The effects of medical group practice and physician payment methods on costs of care

Je. Kralewski et al., The effects of medical group practice and physician payment methods on costs of care, HEAL SERV R, 35(3), 2000, pp. 591-613
Citations number
Categorie Soggetti
Public Health & Health Care Science","Health Care Sciences & Services
Journal title
ISSN journal
0017-9124 → ACNP
Year of publication
591 - 613
SICI code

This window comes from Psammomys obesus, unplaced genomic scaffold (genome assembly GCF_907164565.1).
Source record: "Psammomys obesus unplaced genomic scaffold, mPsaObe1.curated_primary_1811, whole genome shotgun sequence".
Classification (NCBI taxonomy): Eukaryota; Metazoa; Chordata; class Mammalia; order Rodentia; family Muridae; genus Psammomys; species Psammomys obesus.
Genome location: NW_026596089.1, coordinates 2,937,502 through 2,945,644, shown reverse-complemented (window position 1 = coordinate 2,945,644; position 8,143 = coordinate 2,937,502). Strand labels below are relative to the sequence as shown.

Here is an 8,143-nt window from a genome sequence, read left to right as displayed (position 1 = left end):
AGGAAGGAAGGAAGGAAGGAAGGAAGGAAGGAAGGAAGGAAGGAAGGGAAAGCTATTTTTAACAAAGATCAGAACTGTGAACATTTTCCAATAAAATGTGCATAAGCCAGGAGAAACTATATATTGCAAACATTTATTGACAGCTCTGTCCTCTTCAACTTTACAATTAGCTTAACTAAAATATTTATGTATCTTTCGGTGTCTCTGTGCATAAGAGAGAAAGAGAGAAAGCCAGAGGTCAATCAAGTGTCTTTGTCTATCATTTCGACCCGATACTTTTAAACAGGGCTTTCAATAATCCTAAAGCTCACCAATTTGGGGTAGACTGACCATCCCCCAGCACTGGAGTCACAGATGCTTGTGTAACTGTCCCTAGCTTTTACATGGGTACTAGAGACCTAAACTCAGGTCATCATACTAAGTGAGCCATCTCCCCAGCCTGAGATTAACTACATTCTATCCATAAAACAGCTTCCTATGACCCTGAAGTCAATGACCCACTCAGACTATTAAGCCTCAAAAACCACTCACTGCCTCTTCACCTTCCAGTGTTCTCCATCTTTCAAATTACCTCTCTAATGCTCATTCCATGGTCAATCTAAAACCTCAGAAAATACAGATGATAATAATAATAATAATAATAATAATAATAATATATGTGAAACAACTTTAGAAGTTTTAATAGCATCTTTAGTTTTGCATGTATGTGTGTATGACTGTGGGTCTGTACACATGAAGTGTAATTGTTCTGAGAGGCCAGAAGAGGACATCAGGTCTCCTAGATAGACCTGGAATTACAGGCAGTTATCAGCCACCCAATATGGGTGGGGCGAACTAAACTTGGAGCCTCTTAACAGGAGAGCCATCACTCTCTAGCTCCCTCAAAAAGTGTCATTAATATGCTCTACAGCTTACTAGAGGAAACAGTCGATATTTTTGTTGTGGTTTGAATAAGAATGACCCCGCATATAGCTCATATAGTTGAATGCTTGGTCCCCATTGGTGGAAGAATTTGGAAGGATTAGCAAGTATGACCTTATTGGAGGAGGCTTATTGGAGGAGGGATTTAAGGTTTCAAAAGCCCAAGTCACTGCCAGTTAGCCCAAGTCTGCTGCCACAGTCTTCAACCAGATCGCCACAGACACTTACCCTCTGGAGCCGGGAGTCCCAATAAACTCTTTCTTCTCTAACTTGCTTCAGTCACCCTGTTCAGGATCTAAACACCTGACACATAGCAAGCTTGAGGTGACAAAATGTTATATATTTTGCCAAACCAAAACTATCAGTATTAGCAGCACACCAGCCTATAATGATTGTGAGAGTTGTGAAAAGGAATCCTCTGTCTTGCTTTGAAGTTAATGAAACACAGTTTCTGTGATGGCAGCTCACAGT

Objective. To assess the effects of payment methods on the costs of care in medical group practices. Data Sources. Eighty-six clinics providing servic es for a Blue Cross managed care program during 1995. The clinics were anal yzed to determine the relationship between payment methods and cost of care . Cost and patient data were obtained from Blue Cross records, and medical group practice clinic data were obtained by a survey of those organizations . Study Design. The effects of clinic and physician payment methods on per me mber per year (PMPY) adjusted patient costs are evaluated using a two-stage regression model. Patient costs are adjusted for differences in payment sc hedules; patient age, gender, and ACG; clinic organizational variables are included as explanatory variables. Data Collection. Patient cost data were extracted from Blue Cross claims fi les, and patient and physician data from their enrollee and provider data b anks. Medical group practice data were obtained by a mailed survey with tel ephone follow-up. Principal Findings. Capitation payment is correlated with lower patient car e costs. When combined with fee-for-service with withhold provisions, this effect is smaller indicating that these two clinic payment methods are not interchangeable. Clinics with more physician compensation based on measures of resource use or based on some share of the net revenue of the clinic ha ve lower patient care costs than those with more compensation related to pr oductivity or based on salary. Salary compensation is strongly associated w ith higher costs. The use of physician profiles and clinical guidelines is associated with lower costs, but referral management systems have no such e ffect. The lower cost clinics are the smaller, multispecialty clinics. Conclusions. This study indicates that payment methods at both the medical group practice and physician levels influence the cost of care. However, th e methods by which that influence is manifest is not dear. Although the org anizational structure of clinics and their use of managed care programs app ear to play a role, this influence is less than expected.